Labor movements in the United States get a lot of coverage in the history classes as the times were the beginning of the rise to power for the country. But in Ireland, there was a labor movement that goes relatively unnoticed; the movement to create labor unions in Ireland. Ireland’s non-existent labor union would be changed with the mind of Jim Larkin, aka Big Jim.
Jim Larkin was born in Liverpool, England in 1876 and growing up in the slums of the city, he grew up knowing how much a hard-working man’s labor was worth. When he joined the National Union of Dock Labourers in 1905, he became a full-time trade union organizer.
It was with the NUDL that his socialist ethics came to light as he was transferred to Dublin in 1907 after he organized militant strike methods to try and earn union workers a better pay.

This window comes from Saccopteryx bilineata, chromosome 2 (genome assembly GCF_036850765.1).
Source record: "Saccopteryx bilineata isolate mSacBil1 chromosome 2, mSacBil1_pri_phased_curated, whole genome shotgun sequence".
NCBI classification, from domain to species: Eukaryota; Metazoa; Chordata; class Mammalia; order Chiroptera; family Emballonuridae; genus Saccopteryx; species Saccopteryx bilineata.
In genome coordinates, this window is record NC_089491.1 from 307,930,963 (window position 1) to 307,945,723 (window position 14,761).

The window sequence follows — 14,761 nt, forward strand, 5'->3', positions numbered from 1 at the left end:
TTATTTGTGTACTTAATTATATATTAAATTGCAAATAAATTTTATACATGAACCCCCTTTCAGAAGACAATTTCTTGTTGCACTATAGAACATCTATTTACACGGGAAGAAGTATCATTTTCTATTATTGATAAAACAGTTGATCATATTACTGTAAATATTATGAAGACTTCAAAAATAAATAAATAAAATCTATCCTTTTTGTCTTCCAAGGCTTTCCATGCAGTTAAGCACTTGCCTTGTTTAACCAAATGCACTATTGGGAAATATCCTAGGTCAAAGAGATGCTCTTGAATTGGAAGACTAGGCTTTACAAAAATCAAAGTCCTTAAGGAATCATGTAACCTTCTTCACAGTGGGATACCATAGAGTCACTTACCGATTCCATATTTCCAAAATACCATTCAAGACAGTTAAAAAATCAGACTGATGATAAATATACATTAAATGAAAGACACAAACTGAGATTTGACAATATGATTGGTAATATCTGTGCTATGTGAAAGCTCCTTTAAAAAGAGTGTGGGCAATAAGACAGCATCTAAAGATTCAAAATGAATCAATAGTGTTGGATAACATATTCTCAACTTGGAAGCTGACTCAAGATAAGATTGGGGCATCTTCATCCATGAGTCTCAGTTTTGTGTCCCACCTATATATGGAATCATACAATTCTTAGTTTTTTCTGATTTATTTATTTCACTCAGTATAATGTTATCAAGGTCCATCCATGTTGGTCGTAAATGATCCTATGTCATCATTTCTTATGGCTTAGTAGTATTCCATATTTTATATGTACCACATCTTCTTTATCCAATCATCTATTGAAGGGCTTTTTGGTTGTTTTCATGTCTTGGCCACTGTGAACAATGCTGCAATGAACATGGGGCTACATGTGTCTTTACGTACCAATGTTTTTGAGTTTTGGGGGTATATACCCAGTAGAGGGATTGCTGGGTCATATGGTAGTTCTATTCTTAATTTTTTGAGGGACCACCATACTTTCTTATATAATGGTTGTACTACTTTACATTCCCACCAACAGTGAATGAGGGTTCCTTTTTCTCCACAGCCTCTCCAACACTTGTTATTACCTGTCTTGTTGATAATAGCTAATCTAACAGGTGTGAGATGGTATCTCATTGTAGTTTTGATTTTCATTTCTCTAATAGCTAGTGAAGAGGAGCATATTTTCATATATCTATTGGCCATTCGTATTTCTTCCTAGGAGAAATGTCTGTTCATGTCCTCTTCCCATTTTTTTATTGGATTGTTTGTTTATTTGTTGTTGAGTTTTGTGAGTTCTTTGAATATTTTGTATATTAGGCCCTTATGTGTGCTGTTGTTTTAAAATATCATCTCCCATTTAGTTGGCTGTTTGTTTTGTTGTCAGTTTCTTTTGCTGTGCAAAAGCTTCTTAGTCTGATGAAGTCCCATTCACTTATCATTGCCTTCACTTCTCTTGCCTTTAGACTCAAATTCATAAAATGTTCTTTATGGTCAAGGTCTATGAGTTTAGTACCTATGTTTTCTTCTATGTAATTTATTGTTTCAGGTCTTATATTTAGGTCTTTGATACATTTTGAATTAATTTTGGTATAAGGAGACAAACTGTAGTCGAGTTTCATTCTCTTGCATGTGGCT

Among his many accomplishments in Ireland were organizing the Irish Transportation and General Worker’s Union in 1907 and the Irish Labour Party. A year later, Larking and the Irish Transportation and General Worker’s Union outlined their political program, which included some aspects of a social security network, means for transportation, and arbitration courts.
The Irish Labour Party was responsible for the 1913 Dublin Lockout, where over 100,000 workers went on strike for eight months and earned the right to fair employment.
He went to the United States before the start of World War I to try and raise funds for Ireland to fight the British. After joining the Socialist Party of America and the Industrial Workers of the World, he formed the James Connolly Socialist Club in New York in 1918, after his friend James Connolly who died in the Easter Rising in Ireland.
He was convicted of criminal anarchy and communism and after three years was pardoned and was deported back to Ireland in 1920.
Jim Larkin died in 1947 and is remembered for his tireless work for the Irish labor movement.
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